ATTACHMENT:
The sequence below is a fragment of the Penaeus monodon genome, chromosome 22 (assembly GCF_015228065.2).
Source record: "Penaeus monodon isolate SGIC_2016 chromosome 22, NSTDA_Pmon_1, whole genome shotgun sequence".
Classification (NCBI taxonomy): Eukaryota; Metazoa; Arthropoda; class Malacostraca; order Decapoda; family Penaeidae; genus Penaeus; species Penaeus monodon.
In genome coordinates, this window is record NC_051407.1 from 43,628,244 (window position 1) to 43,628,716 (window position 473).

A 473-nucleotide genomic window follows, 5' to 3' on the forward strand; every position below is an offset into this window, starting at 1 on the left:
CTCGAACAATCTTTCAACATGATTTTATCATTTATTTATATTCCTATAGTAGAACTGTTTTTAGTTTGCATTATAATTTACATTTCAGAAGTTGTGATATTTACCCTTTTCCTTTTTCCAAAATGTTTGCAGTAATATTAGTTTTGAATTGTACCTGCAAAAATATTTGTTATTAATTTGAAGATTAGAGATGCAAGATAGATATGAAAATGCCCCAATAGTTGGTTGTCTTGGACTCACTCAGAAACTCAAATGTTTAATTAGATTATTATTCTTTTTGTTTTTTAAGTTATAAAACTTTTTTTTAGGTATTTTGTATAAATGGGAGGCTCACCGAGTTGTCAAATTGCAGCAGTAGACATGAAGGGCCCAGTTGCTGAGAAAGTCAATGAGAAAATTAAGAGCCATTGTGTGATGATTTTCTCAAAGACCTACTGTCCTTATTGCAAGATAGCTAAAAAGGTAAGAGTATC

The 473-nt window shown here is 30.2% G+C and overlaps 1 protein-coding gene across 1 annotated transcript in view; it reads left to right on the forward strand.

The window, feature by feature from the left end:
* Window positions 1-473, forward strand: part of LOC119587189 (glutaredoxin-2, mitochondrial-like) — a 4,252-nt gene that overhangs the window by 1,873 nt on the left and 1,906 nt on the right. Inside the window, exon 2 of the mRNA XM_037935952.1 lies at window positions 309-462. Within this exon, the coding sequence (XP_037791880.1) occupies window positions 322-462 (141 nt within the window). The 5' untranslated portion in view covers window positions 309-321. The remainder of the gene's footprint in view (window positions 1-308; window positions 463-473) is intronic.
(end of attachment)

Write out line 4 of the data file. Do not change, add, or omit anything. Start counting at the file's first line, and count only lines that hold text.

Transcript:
In genome coordinates, this window is record NC_051407.1 from 43,628,244 (window position 1) to 43,628,716 (window position 473).